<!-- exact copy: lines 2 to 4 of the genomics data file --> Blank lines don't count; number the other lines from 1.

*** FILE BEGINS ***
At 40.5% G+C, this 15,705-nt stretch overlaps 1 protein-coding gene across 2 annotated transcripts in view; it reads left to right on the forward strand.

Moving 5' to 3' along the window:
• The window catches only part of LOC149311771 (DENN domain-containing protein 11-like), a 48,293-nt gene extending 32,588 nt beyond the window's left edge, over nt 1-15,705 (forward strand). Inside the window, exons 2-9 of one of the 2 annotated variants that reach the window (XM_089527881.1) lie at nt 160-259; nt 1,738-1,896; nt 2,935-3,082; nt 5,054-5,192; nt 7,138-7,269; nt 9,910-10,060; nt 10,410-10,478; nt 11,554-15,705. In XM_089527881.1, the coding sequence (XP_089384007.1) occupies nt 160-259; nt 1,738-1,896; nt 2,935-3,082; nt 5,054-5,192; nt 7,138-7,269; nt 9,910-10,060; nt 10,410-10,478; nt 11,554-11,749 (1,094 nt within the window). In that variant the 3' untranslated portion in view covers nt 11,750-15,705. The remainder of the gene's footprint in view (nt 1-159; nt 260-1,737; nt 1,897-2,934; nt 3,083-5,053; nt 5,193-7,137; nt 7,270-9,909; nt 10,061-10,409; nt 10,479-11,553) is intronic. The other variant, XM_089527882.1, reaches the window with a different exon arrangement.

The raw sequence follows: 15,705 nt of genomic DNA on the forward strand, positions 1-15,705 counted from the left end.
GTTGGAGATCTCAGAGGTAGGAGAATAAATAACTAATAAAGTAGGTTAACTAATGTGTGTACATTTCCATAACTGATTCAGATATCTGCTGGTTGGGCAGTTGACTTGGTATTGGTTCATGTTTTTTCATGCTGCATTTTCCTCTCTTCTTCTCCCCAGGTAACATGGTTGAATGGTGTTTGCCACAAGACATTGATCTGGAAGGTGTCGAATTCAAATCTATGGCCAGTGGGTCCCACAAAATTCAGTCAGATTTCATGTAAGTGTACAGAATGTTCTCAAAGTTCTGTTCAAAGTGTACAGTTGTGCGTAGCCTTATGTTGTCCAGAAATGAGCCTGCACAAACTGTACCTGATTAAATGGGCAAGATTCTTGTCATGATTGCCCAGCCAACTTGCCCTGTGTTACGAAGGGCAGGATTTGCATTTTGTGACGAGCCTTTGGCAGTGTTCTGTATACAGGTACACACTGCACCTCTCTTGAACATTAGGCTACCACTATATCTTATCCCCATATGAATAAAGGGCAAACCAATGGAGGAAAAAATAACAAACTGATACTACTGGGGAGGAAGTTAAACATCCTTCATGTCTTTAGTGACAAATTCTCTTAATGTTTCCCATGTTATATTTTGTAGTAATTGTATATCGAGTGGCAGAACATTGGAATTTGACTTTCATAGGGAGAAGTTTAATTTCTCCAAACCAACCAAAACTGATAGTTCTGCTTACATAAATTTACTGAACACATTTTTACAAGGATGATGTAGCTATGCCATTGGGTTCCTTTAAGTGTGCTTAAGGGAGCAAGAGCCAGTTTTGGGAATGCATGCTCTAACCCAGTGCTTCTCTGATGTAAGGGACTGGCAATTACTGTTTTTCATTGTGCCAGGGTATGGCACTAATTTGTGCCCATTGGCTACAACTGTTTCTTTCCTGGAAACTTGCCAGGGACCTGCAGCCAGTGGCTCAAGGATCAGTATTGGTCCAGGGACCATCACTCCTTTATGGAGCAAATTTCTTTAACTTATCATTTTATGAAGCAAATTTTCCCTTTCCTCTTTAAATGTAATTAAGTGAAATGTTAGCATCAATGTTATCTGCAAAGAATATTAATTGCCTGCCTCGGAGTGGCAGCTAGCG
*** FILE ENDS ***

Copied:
Moving 5' to 3' along the window:
• The window catches only part of LOC149311771 (DENN domain-containing protein 11-like), a 48,293-nt gene extending 32,588 nt beyond the window's left edge, over nt 1-15,705 (forward strand). Inside the window, exons 2-9 of one of the 2 annotated variants that reach the window (XM_089527881.1) lie at nt 160-259; nt 1,738-1,896; nt 2,935-3,082; nt 5,054-5,192; nt 7,138-7,269; nt 9,910-10,060; nt 10,410-10,478; nt 11,554-15,705. In XM_089527881.1, the coding sequence (XP_089384007.1) occupies nt 160-259; nt 1,738-1,896; nt 2,935-3,082; nt 5,054-5,192; nt 7,138-7,269; nt 9,910-10,060; nt 10,410-10,478; nt 11,554-11,749 (1,094 nt within the window). In that variant the 3' untranslated portion in view covers nt 11,750-15,705. The remainder of the gene's footprint in view (nt 1-159; nt 260-1,737; nt 1,897-2,934; nt 3,083-5,053; nt 5,193-7,137; nt 7,270-9,909; nt 10,061-10,409; nt 10,479-11,553) is intronic. The other variant, XM_089527882.1, reaches the window with a different exon arrangement.

The raw sequence follows: 15,705 nt of genomic DNA on the forward strand, positions 1-15,705 counted from the left end.